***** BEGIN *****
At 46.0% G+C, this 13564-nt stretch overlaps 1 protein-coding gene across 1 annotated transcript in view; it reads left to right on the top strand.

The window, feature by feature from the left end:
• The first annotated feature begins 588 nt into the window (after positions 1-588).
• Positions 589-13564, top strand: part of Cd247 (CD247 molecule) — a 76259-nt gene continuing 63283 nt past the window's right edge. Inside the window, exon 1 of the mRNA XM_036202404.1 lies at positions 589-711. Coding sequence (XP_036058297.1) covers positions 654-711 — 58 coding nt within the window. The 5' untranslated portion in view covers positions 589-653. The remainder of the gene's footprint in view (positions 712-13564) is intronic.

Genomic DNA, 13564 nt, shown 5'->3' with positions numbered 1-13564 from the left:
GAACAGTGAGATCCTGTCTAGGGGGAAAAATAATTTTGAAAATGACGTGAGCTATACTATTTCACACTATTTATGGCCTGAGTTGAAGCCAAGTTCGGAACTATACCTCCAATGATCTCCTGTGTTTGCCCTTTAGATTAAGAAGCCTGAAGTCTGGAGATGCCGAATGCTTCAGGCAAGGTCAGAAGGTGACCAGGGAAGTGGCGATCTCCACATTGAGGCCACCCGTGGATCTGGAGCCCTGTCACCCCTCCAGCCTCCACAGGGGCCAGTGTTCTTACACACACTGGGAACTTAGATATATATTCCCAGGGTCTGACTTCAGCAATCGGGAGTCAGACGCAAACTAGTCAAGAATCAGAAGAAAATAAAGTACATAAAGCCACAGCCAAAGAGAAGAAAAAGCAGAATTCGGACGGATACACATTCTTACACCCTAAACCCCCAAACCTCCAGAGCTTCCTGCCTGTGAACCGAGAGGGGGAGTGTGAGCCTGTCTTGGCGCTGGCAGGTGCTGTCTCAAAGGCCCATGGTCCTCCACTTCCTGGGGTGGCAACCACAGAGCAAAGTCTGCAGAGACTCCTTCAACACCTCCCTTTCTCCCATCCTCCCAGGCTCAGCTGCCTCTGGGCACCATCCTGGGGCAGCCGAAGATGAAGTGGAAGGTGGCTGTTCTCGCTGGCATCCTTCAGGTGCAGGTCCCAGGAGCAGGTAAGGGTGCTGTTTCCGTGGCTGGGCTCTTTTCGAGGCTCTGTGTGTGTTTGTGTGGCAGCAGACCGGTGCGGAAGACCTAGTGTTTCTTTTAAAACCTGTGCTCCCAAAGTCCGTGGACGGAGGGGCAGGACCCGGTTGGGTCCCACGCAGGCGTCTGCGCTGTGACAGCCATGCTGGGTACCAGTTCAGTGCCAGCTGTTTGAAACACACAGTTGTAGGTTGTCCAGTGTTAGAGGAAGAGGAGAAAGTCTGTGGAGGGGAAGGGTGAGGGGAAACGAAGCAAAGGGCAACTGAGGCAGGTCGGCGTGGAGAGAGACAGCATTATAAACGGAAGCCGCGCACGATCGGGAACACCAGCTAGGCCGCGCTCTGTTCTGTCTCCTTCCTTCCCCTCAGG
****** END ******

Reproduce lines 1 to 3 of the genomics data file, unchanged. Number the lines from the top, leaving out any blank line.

At 46.0% G+C, this 13564-nt stretch overlaps 1 protein-coding gene across 1 annotated transcript in view; it reads left to right on the top strand.

The window, feature by feature from the left end:
• The first annotated feature begins 588 nt into the window (after positions 1-588).